• Change the Conversation. Hanging out or working close quarters or for long periods of time sometimes blur the lines. Here are suggested words to say to help you stay focused and away from nonproductive behavior: “Let’s focus on finishing the task at hand instead of the latest gossip so we can get home.”

7 Tale-Tell Signs of a Toxic Relationship

How to know? You’re in a toxic relationship when they:

  1. Stifle your talent and limit your opportunities for advancement
  2. Twist circumstances and conversations to their benefit
  3. Chide or punish you for a mistake rather than help you correct it
  4. Remind you constantly or publicly of a disappointing experience or unmet expectation
  5. Take credit or withhold recognition for new ideas and extra effort
  6. Focus solely on meeting their goals and do so at your expense
  7. Fail to respect your need for personal space and time


Field expert Van Moody is the author of The People Factor (an upcoming release by publisher Thomas Nelson) and a motivational speaker who advises on matters related to relationships as they pertain to friends, family, significant others and the workplace.  He is a “People Scholar” who helps others build their “Relational IQ” to achieve success at home, in their social circles, and in business. He may be reached online at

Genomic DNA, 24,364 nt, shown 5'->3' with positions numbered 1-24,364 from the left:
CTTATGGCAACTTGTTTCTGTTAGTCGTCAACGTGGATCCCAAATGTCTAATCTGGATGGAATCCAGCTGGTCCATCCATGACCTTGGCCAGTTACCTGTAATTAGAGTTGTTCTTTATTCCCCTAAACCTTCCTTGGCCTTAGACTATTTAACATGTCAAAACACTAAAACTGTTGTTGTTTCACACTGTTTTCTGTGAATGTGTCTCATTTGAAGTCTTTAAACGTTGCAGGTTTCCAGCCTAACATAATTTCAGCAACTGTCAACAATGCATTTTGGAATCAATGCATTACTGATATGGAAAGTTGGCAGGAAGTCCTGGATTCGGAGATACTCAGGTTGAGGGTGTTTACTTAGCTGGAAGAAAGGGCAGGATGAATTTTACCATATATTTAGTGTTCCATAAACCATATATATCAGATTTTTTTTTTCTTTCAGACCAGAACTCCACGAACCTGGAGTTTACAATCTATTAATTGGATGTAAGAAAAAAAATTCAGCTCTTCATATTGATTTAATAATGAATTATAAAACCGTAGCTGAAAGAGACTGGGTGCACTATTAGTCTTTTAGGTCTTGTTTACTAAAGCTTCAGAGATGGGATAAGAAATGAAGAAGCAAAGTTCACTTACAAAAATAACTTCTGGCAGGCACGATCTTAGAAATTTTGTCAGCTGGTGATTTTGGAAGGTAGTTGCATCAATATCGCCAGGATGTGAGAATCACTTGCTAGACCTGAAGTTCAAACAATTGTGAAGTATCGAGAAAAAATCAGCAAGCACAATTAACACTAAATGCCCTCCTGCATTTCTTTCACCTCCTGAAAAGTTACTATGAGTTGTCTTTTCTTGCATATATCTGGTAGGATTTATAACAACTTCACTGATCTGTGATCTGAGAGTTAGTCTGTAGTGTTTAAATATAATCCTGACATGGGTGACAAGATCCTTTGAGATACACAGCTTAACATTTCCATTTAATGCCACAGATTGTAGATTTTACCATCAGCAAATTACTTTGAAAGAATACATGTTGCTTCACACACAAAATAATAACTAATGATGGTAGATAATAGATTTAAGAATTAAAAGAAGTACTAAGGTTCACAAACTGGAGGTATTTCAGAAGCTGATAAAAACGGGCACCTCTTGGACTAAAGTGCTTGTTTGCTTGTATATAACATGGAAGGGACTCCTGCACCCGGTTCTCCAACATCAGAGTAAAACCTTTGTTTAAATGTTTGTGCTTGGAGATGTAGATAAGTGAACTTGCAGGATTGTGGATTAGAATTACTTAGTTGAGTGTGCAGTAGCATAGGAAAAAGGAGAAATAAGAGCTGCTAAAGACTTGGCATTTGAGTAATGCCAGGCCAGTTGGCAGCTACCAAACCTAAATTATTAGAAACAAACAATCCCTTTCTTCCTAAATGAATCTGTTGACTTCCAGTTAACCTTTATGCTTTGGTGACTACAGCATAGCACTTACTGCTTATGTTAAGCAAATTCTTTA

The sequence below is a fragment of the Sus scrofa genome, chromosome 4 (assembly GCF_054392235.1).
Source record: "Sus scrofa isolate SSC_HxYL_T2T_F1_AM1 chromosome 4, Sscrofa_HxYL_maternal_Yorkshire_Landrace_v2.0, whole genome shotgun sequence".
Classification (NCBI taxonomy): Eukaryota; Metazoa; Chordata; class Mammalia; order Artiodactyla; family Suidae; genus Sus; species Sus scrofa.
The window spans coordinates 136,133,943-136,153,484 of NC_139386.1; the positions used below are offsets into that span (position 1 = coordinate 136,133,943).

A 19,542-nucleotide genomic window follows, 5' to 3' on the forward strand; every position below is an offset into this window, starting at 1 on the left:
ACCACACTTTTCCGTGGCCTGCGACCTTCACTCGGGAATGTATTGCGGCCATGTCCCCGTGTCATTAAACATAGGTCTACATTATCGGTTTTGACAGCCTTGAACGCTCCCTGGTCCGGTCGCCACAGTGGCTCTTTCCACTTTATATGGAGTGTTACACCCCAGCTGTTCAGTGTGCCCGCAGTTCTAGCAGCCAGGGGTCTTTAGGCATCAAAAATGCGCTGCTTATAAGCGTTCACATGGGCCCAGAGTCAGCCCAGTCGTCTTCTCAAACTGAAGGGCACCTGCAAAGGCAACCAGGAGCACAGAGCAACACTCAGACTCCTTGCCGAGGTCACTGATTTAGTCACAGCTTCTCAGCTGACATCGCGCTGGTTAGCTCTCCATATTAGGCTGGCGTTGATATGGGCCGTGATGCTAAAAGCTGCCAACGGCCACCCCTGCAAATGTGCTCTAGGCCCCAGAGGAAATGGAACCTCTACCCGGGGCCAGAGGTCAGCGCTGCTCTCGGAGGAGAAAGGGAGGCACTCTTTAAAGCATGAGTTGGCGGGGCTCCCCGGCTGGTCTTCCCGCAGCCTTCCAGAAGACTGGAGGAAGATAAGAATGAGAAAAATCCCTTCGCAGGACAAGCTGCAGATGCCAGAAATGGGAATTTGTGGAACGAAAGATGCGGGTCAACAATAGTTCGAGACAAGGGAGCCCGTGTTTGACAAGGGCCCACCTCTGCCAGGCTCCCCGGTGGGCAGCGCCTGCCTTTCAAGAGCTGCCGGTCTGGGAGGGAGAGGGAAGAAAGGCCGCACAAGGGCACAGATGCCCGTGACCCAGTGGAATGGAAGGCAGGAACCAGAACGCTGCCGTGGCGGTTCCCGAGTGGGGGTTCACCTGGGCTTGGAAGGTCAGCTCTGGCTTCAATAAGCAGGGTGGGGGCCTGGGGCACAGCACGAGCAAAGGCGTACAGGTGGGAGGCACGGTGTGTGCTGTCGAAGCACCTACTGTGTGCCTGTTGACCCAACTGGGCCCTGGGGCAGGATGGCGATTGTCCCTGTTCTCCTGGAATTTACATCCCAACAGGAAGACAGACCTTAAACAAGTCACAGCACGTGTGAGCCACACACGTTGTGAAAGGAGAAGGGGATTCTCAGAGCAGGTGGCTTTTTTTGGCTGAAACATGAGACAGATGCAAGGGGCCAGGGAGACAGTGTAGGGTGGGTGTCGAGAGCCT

1 Association for Psychological Type International, APTI


Easy Inspired Romance for Valentine’s Day

FAM, self By January 30, 2014 Tags: , , , , , , , , , , , 2 Comments

The continent of Africa has helped me fall more deeply in love this year and I couldn’t possibly set up a romantic Valentine’s dinner without giving a nod to its guttural beauty and spirit.  In February I worked with kids in Liberia with Right To Play Canada and then my husband raised money in August for Canada’s first blood cord bank by summiting Kilimanjaro in Tanzania. Throughout the year, our kids’ school fundraised to build water wells in South Sudan.


Easy Ideas for Year-Round Romance

FAM, self By February 14, 2011 Tags: , , , , , , , No Comments

I never get flowers on Valentine’s Day.  I made the decision long ago that I’d rather a bouquet every month for no reason than an overpriced bunch of roses on February 14th that won’t last long.  Really, what do men and women need?  To feel loved and cared about.  Flowers, chocolate and all of the commercial trappings pushed on society once a year don’t always translate into a feeling of being loved.  Why not try some of these ideas that will cost next to nothing but make your partner feel truly cared about?  Here are some Easy Ideas for Year-Round Romance.  Feel free to add your own.